[p4] Codelines and Components

David Ferguson daf at vmware.com
Thu Nov 20 13:46:11 PST 2008


Well, answer to the first is in client mapping if desired.
Second point is absolutely valid.  Just in practice didn't work that way very well.

-daf


________________________________
From: Matt Craighead [mailto:matt.craighead at conifersystems.com]
Sent: Thursday, November 20, 2008 1:43 PM
To: David Ferguson
Cc: Jeff A. Bowles; Chris Helck; perforce-user at perforce.com
Subject: Re: [p4] Codelines and Components

> However, just because you've set up the directories so that they can be released independently doesn't mean that
> you must do that.  You can still branch each and every one of them as a single unit and treat them that way if you
> want, you're just not obligated to.

The trouble is then with relative paths.  If //depot/x/main and //depot/y/main are both branched to //depot/x/rel and //depot/y/rel, you have to update every single "../../y/main" relative path to "../../y/rel", instead of just using "../y" everywhere and having it work in any branch.  Or you have to set an environment variable for which branch you are in, which is error-prone.

On the other hand, //depot/main/x and //depot/main/y does not prevent you from branching just a single component.  You can branch as much or as little of the tree as you want, subject to the interdependencies between the components (e.g. you must branch any header file your component depends on).



On Thu, Nov 20, 2008 at 3:30 PM, David Ferguson <daf at vmware.com<mailto:daf at vmware.com>> wrote:
So very true...  I'm just fighting a massive inertia where everybody wants to go toward unit-testing the components and enforcing the compatibility requirements, but nobody is willing to actually identify the interfaces themselves because the components were treated as a single ball of mud so long that they're massively incestuous.

However, just because you've set up the directories so that they can be released independently doesn't mean that you must do that.  You can still branch each and every one of them as a single unit and treat them that way if you want, you're just not obligated to.  If, sometime in the future, you can start splitting off pieces and treating them independently, this format gives you a head-start on that without significantly onerous overhead, I believe.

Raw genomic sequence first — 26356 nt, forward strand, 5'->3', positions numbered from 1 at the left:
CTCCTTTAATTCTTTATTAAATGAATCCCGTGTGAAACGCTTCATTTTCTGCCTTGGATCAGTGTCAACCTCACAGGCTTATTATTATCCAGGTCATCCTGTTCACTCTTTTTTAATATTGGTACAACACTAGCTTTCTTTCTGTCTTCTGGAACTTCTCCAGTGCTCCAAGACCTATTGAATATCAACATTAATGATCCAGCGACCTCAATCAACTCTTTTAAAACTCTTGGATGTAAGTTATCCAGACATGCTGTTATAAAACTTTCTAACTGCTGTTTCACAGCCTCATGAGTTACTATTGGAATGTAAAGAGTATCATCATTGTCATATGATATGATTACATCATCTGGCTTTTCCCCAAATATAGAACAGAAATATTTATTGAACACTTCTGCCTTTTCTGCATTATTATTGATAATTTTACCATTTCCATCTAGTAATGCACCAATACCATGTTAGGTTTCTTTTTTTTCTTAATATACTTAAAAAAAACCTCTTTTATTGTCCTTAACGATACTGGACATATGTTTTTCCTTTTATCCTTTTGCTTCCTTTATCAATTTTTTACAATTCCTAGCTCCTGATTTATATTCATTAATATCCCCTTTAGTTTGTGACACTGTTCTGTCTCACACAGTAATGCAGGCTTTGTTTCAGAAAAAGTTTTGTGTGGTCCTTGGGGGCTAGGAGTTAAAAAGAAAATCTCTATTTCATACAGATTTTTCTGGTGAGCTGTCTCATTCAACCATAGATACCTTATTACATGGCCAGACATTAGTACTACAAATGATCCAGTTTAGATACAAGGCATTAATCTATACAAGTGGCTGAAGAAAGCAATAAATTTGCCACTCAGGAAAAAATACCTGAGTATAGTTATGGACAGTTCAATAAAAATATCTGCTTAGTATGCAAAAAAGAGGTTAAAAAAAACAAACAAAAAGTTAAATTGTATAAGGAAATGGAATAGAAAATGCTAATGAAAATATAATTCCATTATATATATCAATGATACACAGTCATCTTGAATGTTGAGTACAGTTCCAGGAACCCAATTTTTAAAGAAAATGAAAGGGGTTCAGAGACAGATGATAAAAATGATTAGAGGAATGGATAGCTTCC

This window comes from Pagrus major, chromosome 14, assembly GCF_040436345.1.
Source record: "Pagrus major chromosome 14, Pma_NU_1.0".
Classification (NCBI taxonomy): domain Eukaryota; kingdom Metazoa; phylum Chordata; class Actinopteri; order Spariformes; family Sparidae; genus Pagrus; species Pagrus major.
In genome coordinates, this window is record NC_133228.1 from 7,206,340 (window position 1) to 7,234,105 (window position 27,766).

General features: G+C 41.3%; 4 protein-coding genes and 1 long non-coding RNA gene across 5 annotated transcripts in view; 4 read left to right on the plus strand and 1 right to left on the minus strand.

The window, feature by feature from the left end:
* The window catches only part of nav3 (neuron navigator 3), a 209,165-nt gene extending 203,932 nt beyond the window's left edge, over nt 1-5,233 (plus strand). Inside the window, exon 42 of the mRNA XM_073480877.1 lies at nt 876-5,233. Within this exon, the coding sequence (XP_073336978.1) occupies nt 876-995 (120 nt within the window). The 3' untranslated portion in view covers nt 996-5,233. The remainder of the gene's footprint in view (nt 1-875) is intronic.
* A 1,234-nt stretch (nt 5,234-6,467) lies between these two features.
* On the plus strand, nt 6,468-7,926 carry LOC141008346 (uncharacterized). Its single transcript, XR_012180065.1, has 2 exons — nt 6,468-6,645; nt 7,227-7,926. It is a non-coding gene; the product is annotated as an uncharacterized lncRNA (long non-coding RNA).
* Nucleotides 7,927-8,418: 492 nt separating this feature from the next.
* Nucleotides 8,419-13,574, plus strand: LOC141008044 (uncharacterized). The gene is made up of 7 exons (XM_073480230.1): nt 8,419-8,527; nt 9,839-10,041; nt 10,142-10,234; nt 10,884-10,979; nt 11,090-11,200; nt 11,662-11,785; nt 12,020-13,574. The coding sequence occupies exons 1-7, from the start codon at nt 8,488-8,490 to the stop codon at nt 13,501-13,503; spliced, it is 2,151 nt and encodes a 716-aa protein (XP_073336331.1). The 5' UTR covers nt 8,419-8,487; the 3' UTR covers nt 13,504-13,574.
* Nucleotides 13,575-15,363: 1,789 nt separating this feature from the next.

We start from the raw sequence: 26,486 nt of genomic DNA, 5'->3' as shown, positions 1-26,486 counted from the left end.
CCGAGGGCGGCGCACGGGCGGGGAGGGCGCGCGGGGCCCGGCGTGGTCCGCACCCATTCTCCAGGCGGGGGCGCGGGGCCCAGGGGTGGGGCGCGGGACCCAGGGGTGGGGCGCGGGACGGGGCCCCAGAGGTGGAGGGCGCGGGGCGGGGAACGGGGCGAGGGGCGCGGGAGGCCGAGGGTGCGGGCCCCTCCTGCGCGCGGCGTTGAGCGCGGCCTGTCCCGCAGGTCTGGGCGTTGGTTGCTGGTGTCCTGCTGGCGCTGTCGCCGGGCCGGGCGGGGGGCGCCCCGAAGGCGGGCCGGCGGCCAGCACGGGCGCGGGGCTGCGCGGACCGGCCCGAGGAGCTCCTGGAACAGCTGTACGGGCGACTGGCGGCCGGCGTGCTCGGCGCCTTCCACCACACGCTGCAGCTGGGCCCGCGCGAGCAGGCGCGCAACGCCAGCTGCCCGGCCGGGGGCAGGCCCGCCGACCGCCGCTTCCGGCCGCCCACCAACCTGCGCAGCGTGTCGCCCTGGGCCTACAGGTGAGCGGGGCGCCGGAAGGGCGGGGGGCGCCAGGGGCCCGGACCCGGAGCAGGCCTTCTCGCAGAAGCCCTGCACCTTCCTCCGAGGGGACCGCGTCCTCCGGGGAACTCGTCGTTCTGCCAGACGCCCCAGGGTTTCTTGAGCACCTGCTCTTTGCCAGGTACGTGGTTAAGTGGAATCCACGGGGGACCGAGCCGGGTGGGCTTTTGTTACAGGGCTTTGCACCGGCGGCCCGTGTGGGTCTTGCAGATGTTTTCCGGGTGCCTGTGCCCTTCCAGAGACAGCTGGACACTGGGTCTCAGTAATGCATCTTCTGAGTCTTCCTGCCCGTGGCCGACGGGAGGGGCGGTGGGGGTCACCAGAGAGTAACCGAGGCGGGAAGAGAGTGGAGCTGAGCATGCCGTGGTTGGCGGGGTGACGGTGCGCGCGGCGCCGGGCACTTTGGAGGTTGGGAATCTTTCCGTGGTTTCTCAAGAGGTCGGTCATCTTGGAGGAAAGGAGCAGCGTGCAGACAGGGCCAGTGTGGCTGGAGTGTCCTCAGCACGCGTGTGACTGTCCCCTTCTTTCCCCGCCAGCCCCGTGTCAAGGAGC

But, maybe I'm just too frustrated with the past couple of weeks and have lost my objectivity...

-daf


________________________________
From: jeff.a.bowles at gmail.com<mailto:jeff.a.bowles at gmail.com> [mailto:jeff.a.bowles at gmail.com<mailto:jeff.a.bowles at gmail.com>] On Behalf Of Jeff A. Bowles
Sent: Thursday, November 20, 2008 1:22 PM
To: David Ferguson
Cc: Matt Craighead; Chris Helck; perforce-user at perforce.com<mailto:perforce-user at perforce.com>

Subject: Re: [p4] Codelines and Components

Sure.  The only hitch is, you live or die based on the quality of the unit-tests of each component.

If you are in a company with a strong culture of very formal API interfaces between components, strict unit-testing of each method in those components, and some sort of "I'm the wrong version of the component to load with version 2.1 of this other component" support at run-time...

.... then it works well. Really well. Practically wonderfully.

Only you know if you have that sort of culture.

(If you don't, however, then the "separate component" models develop very nicely until they (often) fall apart when deployed to the QA group or, worse, in the customer's hands.)

  -Jeff Bowles



On Thu, Nov 20, 2008 at 11:52 AM, David Ferguson <daf at vmware.com<mailto:daf at vmware.com>> wrote:
An individual release schedule for each component promotes cleaner interfaces and abstraction.  When all components branch together, the seduction of simplistic integrations is pretty successful.  Using independent chunks of code helps isolate a component and ensure formally defined interfaces since they never know who is going to consume them when.



--
Matt Craighead
Founder/CEO, Conifer Systems LLC
http://www.conifersystems.com
512-772-1834



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